Invasion of the anti-gun doctors

By Dr. Michael S. Brown
web posted April 2, 2001

Another new anti-gun organization is making a big media splash. Doctors Against Handgun Injury claims to be supported by thirteen medical associations representing two-thirds of the doctors practicing in the United States.

What they really mean is that the leaders of those associations offered their support without a vote of their membership. It is true that doctors do tend to be more anti-gun than most people, not because they treat firearms injuries, but because they come from urban areas and have little knowledge of the lawful civilian uses of firearms. The leaders of these associations, doctors who would rather play politics than practice medicine, are even more liberal and anti-gun than the general membership.

Doctors Against Handgun Injury brings nothing new to the gun debate. Their arguments, nicely laid out on their attractive website, are the same old mix of junk science and emotional appeals, but with a strange schizophrenic twist.

On the first page, one finds statements that invalidate the recommendations listed on subsequent pages. For example: "Public health problems are complex... Policies designed to focus on a single cause or a single solution are... doomed to failure". Why then the single minded focus on handguns and not drugs, gangs or swimming pools as sources of injury?

They further undercut their own agenda with statements like this: "As indicated throughout this document, there are gaps in our knowledge, often at very basic levels." One might think that doctors would feel constrained by a lack of knowledge, but not these doctors. They have obviously forgotten an important line from the Hippocratic Oath: "First do no harm." After honestly admitting they know nothing about which policies may or may not reduce handgun injuries, they go on to list seven actions that they advocate.

Five of them are warmed over gun control ideas which have either failed in previous incarnations or are impractical, like restricting sales of handguns to people who are at risk of harming themselves. They conveniently neglect to mention that this would require police access to mental health records, a policy that is vehemently opposed by most mental health professionals for obvious reasons.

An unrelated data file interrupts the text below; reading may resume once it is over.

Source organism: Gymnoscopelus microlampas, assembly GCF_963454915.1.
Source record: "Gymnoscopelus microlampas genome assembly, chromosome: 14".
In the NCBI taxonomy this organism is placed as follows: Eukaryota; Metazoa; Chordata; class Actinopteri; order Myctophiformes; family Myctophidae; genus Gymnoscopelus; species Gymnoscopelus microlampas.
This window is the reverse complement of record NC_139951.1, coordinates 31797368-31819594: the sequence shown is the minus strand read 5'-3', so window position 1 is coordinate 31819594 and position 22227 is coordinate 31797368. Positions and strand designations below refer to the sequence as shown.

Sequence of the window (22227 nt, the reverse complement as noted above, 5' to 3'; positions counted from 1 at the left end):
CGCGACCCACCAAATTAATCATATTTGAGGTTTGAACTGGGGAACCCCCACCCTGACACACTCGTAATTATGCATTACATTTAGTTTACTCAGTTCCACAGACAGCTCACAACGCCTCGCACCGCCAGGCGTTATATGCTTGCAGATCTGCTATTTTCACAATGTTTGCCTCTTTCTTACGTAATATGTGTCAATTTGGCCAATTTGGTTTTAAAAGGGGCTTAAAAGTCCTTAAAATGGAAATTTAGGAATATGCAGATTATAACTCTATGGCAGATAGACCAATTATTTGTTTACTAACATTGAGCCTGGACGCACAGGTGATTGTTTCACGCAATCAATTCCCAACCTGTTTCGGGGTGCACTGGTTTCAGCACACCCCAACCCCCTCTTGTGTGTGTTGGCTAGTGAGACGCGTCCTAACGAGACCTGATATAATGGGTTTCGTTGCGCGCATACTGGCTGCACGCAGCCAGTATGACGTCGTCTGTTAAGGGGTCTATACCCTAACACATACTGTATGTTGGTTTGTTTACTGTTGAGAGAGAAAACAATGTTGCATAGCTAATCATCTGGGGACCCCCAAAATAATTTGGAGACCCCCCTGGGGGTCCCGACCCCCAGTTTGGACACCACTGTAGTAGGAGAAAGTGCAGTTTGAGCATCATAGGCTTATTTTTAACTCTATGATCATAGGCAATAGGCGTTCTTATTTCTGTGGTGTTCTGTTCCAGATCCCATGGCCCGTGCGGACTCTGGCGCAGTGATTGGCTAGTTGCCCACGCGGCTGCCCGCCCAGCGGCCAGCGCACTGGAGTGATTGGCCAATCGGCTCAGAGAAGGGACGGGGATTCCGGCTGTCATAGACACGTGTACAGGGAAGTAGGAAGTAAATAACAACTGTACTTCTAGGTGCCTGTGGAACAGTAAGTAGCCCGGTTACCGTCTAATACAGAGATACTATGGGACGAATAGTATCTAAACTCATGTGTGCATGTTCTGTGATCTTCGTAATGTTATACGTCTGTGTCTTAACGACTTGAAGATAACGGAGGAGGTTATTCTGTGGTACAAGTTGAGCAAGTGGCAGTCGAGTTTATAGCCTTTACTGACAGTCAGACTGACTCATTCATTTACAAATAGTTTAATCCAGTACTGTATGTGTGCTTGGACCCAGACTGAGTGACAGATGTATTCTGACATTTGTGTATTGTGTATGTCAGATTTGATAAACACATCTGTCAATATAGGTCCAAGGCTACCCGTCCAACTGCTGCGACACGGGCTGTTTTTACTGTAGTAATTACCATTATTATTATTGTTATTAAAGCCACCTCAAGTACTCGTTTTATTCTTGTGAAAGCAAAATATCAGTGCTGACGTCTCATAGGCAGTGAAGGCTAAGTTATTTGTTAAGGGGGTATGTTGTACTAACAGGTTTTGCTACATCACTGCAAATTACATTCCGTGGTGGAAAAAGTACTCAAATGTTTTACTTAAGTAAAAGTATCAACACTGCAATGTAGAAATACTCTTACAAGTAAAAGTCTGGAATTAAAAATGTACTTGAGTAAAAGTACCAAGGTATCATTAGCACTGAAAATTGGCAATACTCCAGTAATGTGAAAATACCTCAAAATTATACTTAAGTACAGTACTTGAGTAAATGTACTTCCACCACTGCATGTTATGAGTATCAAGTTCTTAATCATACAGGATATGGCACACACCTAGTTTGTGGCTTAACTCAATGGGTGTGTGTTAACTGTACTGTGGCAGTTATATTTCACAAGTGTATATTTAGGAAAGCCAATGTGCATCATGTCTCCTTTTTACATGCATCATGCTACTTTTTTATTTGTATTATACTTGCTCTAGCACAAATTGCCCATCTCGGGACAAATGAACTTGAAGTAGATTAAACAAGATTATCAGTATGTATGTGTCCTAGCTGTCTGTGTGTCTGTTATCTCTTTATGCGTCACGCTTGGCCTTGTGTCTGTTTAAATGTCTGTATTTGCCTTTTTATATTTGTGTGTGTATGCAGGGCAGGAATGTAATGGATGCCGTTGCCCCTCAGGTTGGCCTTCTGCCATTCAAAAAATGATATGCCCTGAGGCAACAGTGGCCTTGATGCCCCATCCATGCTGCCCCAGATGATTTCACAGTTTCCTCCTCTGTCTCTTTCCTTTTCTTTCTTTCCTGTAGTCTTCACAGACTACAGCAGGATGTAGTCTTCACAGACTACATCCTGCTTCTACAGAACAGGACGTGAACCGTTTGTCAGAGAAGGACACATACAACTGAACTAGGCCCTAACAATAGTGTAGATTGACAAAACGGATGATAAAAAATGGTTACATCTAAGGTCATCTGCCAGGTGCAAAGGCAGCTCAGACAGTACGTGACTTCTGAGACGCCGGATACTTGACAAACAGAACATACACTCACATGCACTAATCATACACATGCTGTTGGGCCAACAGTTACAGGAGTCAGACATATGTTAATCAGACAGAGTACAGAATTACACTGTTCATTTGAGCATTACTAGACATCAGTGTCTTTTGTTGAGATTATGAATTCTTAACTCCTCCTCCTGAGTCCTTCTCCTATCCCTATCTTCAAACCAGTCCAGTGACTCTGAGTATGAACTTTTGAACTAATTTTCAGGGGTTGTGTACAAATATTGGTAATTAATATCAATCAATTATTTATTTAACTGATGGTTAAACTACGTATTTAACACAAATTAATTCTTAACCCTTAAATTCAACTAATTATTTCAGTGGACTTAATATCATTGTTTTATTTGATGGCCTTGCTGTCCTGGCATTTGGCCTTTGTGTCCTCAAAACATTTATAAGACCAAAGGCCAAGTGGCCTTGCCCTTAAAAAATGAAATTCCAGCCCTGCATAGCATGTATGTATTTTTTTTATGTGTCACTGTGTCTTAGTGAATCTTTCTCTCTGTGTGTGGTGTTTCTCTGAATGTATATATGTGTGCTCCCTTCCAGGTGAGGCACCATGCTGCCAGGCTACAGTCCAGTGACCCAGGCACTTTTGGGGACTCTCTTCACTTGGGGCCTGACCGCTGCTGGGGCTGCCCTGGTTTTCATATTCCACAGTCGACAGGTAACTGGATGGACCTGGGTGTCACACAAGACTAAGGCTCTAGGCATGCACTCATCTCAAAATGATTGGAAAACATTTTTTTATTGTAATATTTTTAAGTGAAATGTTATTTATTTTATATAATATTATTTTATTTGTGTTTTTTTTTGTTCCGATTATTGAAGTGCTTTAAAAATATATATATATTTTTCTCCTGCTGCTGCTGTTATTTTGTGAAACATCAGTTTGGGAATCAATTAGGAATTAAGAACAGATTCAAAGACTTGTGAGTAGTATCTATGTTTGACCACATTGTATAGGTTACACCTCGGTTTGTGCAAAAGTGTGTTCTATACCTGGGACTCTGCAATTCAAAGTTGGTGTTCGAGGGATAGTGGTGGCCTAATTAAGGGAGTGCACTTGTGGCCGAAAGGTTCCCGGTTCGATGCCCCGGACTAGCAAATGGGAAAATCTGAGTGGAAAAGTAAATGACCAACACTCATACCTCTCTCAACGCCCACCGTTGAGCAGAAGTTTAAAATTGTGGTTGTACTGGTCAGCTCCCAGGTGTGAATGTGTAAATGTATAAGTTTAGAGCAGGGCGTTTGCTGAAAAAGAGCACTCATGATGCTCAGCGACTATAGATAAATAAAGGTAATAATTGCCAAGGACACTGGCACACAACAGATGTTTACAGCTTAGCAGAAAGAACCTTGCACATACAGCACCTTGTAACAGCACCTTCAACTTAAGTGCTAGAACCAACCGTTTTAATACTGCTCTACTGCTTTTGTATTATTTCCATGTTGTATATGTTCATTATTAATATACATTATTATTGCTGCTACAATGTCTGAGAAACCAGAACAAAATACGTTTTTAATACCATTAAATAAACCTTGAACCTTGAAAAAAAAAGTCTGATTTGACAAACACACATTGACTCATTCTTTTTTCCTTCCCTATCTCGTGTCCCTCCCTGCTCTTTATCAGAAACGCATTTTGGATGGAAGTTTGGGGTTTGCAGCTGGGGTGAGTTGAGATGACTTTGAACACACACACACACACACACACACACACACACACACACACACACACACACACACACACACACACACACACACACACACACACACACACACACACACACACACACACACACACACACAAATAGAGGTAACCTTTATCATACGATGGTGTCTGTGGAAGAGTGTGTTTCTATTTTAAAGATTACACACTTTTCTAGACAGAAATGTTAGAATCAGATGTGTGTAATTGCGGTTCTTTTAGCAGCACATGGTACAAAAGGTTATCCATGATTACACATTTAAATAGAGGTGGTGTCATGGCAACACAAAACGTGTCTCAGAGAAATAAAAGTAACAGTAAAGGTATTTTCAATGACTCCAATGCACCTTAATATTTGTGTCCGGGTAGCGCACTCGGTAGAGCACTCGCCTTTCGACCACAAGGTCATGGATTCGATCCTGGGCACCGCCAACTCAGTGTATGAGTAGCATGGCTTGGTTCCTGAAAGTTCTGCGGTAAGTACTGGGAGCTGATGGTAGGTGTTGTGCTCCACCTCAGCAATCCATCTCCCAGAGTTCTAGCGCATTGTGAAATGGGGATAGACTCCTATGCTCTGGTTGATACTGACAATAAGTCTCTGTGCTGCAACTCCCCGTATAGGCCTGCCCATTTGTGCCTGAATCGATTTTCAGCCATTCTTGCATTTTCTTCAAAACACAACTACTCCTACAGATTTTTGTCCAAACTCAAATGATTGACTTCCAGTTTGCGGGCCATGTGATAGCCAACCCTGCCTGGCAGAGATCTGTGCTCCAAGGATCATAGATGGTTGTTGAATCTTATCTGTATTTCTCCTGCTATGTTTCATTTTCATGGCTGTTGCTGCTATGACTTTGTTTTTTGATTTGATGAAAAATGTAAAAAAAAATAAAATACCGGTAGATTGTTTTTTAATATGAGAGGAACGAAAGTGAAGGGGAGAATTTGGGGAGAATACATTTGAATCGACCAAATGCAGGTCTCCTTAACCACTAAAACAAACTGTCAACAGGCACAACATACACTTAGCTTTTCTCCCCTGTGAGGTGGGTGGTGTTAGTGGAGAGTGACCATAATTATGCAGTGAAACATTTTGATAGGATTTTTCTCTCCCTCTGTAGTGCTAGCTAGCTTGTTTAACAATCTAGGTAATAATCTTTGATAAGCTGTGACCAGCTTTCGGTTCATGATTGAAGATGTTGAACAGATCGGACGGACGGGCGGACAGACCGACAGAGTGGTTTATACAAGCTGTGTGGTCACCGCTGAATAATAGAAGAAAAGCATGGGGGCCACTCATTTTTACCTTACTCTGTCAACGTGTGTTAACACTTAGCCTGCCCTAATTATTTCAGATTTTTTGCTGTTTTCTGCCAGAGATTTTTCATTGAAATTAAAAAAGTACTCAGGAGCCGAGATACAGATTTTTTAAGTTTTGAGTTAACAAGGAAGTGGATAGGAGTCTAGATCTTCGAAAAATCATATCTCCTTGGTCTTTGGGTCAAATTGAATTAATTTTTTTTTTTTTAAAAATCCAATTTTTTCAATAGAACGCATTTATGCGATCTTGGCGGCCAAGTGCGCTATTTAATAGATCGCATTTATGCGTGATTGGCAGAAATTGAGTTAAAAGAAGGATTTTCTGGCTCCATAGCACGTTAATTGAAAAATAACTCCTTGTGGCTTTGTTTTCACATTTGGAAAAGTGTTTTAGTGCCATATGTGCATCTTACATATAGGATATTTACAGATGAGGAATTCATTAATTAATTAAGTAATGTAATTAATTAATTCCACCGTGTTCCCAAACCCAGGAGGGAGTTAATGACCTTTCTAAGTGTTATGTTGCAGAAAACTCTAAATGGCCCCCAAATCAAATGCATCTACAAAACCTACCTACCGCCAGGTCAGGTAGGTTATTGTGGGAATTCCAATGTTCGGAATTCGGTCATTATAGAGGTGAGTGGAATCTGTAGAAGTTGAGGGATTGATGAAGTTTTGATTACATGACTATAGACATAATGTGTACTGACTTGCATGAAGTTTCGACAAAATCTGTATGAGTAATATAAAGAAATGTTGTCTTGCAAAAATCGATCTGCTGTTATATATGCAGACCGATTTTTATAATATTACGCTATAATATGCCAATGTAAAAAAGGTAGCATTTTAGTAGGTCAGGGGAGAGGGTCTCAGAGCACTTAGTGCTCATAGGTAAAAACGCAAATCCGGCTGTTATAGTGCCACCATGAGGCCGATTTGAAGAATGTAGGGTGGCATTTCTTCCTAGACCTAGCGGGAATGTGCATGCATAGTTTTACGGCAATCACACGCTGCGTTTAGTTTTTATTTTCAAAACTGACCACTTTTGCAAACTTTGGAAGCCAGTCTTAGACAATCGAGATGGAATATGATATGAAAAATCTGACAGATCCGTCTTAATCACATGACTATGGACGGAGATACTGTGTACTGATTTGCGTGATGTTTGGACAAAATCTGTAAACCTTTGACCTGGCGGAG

The Brady Bill is praised as a good law that should be expanded. Proof of its efficacy is offered in the form of a study by Ludwig and Cook. Unfortunately, Ludwig and Cook concluded that the Brady Bill did absolutely nothing to lower the homicide rate and may have had only a tiny effect on suicide among older males. Even this possible effect is debatable, since older males have the highest rate of gun ownership and would be the group least likely to be affected by a waiting period. This is just one example of how the anti-gun doctors twist the truth to make their points, hoping that few readers will take the time to investigate their claims.

Given this sad exhibition of illogic and dishonesty, one might assume that Doctors Against Handgun Injury is an organization without any value beyond furthering the careers of certain doctors and draining excess funds from liberal donors. But hiding within the propaganda stream are two ideas that may have merit.

First, they suggest aggressive enforcement of current laws, something that almost everyone can support, at least if one ignores the harassment of lawful gun owners for unintentional violations of our 20,000+ overlapping, conflicting, and confusing gun laws.

They also advocate the creation of a national database to collect objective information about handgun deaths and injuries. Given the very poor data currently available, this is an excellent idea, but the data must be collected and impartially analyzed before public policy is formulated, something that seems obvious, but was somehow forgotten by the gun-phobic doctors in their rush to propose more anti-gun laws.

Should Doctors Against Handgun Injury be voted off the island? Perhaps not. Somewhere within that deceptive shell there are doctors willing to admit they don't really know how to reduce handgun injuries. This is a giant step forward for an anti-gun group. If those honest doctors can guide the organization in a search for scientific truth, perhaps real progress will be made.

Dr. Michael S. Brown is an optometrist and a member of Doctors for Sensible Gun Laws, available on the web at:

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